Transport is a major energy user and is estimated to be responsible for around 25% of the UK’s total carbon emissions. As concern grows about climate change, a range of ‘green technologies’ are being developed to help reduce carbon emissions.
Hybrid petrol/electric cars that use conventional metal-hydride batteries are already available but they are heavy and the cars have limited power.
Professor Saiful Islam, of the Department of Chemistry at the University of Bath, is researching new materials to use in rechargeable lithium batteries, similar to those that have helped to power the worldwide ‘portable revolution’ in mobile phones, laptops and MP3 players.
For hybrid cars, new materials are crucial to make the batteries lighter, safer and more efficient in storing energy.
Professor Islam’s research, which recently won the Fuel Cell Science & Technology Award from the Royal Society of Chemistry, will be presented at the Sustainable Energy & the Environment research showcase on Wednesday 17 September at the University of Bath, alongside other cutting-edge research from across the region.
“Hybrid electric cars such as the Toyota Prius rely on petrol engines, with their batteries being charged by the waste energy from braking. These cars provide better fuel economy for urban driving than a conventional car,” explained Professor Islam.
“Developing new materials holds the key to lighter and more efficient rechargeable batteries for hybrid electric cars, reducing our use of fossil fuels and cutting carbon emissions.”
The showcase will be opened by David Willetts MP, Shadow Secretary of State for Innovation, Universities & Skills, and will be attended by key industrialists, research councils, local and national government officials and other key stakeholders from across the South West.
The exhibition coincides with the launch of the new Institute for Sustainable Energy & the Environment (I-SEE) at the University of Bath. This will bring together experts from diverse fields of science, engineering, social policy and economics to tackle the problems posed by global warming.
Professor Islam added: “I-SEE reflects the growing focus on ‘green technology’ at the University, which is a major centre for sustainable energy and chemical research.”
The showcase event on 17 September will feature exhibits from other researchers from the University on subjects such as affordable solar cells and hydrogen fuel production.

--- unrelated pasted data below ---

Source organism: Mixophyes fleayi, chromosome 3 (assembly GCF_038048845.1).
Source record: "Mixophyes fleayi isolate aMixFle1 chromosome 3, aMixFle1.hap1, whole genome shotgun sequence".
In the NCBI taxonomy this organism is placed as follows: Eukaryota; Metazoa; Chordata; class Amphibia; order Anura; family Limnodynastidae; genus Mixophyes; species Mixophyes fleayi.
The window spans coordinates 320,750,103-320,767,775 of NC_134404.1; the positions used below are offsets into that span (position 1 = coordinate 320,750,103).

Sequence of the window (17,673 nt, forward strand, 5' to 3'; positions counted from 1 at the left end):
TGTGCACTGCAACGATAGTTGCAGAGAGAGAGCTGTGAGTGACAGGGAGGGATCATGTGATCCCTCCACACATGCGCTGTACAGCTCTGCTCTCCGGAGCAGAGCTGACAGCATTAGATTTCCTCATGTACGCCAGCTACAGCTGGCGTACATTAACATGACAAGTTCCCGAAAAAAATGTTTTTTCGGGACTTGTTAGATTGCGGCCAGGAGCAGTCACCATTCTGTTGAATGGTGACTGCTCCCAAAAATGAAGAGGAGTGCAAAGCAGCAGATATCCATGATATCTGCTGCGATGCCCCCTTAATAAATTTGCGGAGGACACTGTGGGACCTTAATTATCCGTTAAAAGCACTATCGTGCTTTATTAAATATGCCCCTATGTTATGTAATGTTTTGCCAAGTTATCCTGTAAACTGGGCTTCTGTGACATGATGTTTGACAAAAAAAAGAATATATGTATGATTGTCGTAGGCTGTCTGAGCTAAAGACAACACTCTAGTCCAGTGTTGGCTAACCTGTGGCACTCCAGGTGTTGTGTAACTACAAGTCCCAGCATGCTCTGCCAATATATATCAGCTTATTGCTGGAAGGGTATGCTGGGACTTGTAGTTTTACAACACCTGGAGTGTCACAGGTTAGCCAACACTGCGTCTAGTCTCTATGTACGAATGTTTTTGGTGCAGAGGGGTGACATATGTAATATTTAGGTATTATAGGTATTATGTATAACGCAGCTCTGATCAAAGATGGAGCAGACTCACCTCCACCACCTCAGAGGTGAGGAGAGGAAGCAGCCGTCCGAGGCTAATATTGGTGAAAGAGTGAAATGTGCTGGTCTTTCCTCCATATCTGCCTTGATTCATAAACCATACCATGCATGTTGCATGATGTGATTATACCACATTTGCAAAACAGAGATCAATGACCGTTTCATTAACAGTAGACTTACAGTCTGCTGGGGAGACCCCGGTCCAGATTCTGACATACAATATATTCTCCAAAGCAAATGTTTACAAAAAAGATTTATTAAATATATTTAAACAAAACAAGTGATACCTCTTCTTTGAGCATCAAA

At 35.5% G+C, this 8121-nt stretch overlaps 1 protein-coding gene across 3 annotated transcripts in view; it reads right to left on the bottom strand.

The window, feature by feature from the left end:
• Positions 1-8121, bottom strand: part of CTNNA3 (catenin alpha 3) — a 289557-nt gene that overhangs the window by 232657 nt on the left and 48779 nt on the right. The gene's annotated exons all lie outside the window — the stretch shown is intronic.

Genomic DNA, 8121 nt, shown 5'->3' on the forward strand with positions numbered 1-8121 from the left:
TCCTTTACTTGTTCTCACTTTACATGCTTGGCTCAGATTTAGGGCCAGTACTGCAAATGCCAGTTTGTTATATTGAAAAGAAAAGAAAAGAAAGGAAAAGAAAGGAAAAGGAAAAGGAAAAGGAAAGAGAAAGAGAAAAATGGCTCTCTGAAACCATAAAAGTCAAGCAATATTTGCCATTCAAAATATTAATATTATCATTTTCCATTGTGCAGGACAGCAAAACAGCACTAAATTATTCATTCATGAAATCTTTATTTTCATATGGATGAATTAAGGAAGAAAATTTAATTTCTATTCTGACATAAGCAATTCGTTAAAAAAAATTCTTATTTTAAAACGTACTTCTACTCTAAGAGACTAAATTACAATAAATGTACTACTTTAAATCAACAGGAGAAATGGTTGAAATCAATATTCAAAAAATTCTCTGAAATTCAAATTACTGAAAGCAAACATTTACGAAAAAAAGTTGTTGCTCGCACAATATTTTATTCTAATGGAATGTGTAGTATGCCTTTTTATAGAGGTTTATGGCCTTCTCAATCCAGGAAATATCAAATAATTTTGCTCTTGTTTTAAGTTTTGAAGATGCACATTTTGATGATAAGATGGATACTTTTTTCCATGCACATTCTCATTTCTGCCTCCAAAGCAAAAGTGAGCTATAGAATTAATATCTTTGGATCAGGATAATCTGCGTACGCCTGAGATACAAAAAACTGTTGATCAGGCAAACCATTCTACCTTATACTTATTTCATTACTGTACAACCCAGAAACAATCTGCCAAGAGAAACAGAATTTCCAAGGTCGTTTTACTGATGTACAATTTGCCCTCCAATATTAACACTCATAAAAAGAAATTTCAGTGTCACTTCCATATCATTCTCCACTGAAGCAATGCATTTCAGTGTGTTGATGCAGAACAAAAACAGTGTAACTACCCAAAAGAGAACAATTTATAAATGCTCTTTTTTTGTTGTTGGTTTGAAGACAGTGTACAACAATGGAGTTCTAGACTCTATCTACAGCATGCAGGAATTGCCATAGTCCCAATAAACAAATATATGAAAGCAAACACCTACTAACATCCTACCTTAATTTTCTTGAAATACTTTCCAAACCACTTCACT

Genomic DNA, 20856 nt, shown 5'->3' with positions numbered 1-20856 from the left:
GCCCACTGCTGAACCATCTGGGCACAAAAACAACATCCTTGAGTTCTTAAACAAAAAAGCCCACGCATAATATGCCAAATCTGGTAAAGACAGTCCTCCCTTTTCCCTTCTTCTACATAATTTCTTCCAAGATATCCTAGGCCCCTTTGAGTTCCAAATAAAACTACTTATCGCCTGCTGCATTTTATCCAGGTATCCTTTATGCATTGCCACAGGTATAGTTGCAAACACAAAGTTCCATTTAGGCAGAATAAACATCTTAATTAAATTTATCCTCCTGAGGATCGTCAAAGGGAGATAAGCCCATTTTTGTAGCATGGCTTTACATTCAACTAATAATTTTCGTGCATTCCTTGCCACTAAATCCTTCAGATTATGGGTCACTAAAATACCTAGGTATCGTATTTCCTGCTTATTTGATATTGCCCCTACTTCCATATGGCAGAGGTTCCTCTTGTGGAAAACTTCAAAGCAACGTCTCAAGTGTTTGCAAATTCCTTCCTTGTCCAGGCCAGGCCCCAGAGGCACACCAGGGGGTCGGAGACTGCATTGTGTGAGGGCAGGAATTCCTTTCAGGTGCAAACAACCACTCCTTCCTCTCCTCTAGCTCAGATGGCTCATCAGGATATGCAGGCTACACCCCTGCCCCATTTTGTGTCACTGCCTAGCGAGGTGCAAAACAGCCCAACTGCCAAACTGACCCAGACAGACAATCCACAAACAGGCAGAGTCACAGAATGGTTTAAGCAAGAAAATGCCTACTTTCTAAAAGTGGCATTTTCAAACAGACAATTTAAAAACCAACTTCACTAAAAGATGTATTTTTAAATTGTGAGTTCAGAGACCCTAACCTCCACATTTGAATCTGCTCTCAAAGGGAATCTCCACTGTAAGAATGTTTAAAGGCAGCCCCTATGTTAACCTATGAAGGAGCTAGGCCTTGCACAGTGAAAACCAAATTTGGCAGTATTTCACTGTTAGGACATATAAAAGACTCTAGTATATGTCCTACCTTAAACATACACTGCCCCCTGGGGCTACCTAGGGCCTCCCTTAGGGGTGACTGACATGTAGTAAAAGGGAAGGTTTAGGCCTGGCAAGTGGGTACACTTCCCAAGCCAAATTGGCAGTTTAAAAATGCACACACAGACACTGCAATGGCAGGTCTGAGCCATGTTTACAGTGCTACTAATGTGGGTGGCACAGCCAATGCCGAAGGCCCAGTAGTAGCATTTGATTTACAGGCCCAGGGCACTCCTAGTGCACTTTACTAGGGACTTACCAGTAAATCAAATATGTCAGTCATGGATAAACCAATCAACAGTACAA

A Jetsons future? Assessing the role of flying cars in sustainable mobility
10.04.2019 | University of Michigan
Solid state batteries for tomorrow's electric cars
22.02.2019 | Fraunhofer-Institut für Silicatforschung ISC
A stellar flare 10 times more powerful than anything seen on our sun has burst from an ultracool star almost the same size as Jupiter
A localization phenomenon boosts the accuracy of solving quantum many-body problems with quantum computers which are otherwise challenging for conventional computers. This brings such digital quantum simulation within reach on quantum devices available today.
Quantum computers promise to solve certain computational problems exponentially faster than any classical machine. “A particularly promising application is the...
The technology could revolutionize how information travels through data centers and artificial intelligence networks
Engineers at the University of California, Berkeley have built a new photonic switch that can control the direction of light passing through optical fibers...
Physicists observe how electron-hole pairs drift apart at ultrafast speed, but still remain strongly bound.
Modern electronics relies on ultrafast charge motion on ever shorter length scales. Physicists from Regensburg and Gothenburg have now succeeded in resolving a...
Engineers create novel optical devices, including a moth eye-inspired omnidirectional microwave antenna
A team of engineers at Tufts University has developed a series of 3D printed metamaterials with unique microwave or optical properties that go beyond what is...
17.04.2019 | Event News
15.04.2019 | Event News
09.04.2019 | Event News
18.04.2019 | Life Sciences
18.04.2019 | Physics and Astronomy
18.04.2019 | Life Sciences